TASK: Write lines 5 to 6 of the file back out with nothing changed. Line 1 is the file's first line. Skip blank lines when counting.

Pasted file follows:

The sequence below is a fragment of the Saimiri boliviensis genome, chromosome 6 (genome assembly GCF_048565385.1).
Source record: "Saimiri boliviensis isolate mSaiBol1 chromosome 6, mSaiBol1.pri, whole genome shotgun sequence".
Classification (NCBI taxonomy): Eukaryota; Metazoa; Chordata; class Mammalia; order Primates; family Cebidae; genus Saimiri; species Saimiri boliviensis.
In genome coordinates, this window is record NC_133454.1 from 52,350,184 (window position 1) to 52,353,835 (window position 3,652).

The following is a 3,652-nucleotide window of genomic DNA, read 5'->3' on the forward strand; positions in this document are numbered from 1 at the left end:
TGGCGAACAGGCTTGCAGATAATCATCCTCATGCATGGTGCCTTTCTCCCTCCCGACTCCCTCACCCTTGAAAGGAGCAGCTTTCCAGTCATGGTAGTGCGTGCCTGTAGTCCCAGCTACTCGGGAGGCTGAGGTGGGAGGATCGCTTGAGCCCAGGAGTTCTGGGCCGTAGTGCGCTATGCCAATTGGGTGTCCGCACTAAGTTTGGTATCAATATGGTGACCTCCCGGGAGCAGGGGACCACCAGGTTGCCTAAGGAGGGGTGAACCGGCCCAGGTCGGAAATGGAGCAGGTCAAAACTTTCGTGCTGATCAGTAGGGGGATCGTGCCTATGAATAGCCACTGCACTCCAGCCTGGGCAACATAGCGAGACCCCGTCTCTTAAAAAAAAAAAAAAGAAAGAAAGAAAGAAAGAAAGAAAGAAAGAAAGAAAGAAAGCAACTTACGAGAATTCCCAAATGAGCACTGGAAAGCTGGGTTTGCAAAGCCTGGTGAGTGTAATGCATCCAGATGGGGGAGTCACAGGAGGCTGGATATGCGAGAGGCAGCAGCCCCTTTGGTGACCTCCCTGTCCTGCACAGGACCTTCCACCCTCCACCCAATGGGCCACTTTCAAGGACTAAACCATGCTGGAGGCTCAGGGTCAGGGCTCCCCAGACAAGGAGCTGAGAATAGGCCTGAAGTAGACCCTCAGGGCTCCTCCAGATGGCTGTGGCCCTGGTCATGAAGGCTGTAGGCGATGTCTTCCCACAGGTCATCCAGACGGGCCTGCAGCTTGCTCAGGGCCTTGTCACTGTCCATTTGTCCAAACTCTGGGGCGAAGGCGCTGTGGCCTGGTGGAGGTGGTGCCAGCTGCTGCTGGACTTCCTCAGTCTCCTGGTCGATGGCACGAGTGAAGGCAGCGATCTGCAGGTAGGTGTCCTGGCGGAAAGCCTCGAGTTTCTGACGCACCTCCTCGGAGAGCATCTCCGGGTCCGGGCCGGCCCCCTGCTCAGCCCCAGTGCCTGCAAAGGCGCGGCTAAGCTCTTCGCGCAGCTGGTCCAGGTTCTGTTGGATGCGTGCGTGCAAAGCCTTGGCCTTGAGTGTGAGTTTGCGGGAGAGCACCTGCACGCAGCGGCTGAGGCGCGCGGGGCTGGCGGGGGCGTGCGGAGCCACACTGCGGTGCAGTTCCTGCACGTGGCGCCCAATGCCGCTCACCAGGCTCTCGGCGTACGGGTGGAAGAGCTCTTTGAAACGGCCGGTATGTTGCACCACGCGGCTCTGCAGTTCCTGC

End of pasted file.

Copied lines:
The following is a 3,652-nucleotide window of genomic DNA, read 5'->3' on the forward strand; positions in this document are numbered from 1 at the left end:
TGGCGAACAGGCTTGCAGATAATCATCCTCATGCATGGTGCCTTTCTCCCTCCCGACTCCCTCACCCTTGAAAGGAGCAGCTTTCCAGTCATGGTAGTGCGTGCCTGTAGTCCCAGCTACTCGGGAGGCTGAGGTGGGAGGATCGCTTGAGCCCAGGAGTTCTGGGCCGTAGTGCGCTATGCCAATTGGGTGTCCGCACTAAGTTTGGTATCAATATGGTGACCTCCCGGGAGCAGGGGACCACCAGGTTGCCTAAGGAGGGGTGAACCGGCCCAGGTCGGAAATGGAGCAGGTCAAAACTTTCGTGCTGATCAGTAGGGGGATCGTGCCTATGAATAGCCACTGCACTCCAGCCTGGGCAACATAGCGAGACCCCGTCTCTTAAAAAAAAAAAAAAGAAAGAAAGAAAGAAAGAAAGAAAGAAAGAAAGAAAGAAAGCAACTTACGAGAATTCCCAAATGAGCACTGGAAAGCTGGGTTTGCAAAGCCTGGTGAGTGTAATGCATCCAGATGGGGGAGTCACAGGAGGCTGGATATGCGAGAGGCAGCAGCCCCTTTGGTGACCTCCCTGTCCTGCACAGGACCTTCCACCCTCCACCCAATGGGCCACTTTCAAGGACTAAACCATGCTGGAGGCTCAGGGTCAGGGCTCCCCAGACAAGGAGCTGAGAATAGGCCTGAAGTAGACCCTCAGGGCTCCTCCAGATGGCTGTGGCCCTGGTCATGAAGGCTGTAGGCGATGTCTTCCCACAGGTCATCCAGACGGGCCTGCAGCTTGCTCAGGGCCTTGTCACTGTCCATTTGTCCAAACTCTGGGGCGAAGGCGCTGTGGCCTGGTGGAGGTGGTGCCAGCTGCTGCTGGACTTCCTCAGTCTCCTGGTCGATGGCACGAGTGAAGGCAGCGATCTGCAGGTAGGTGTCCTGGCGGAAAGCCTCGAGTTTCTGACGCACCTCCTCGGAGAGCATCTCCGGGTCCGGGCCGGCCCCCTGCTCAGCCCCAGTGCCTGCAAAGGCGCGGCTAAGCTCTTCGCGCAGCTGGTCCAGGTTCTGTTGGATGCGTGCGTGCAAAGCCTTGGCCTTGAGTGTGAGTTTGCGGGAGAGCACCTGCACGCAGCGGCTGAGGCGCGCGGGGCTGGCGGGGGCGTGCGGAGCCACACTGCGGTGCAGTTCCTGCACGTGGCGCCCAATGCCGCTCACCAGGCTCTCGGCGTACGGGTGGAAGAGCTCTTTGAAACGGCCGGTATGTTGCACCACGCGGCTCTGCAGTTCCTGC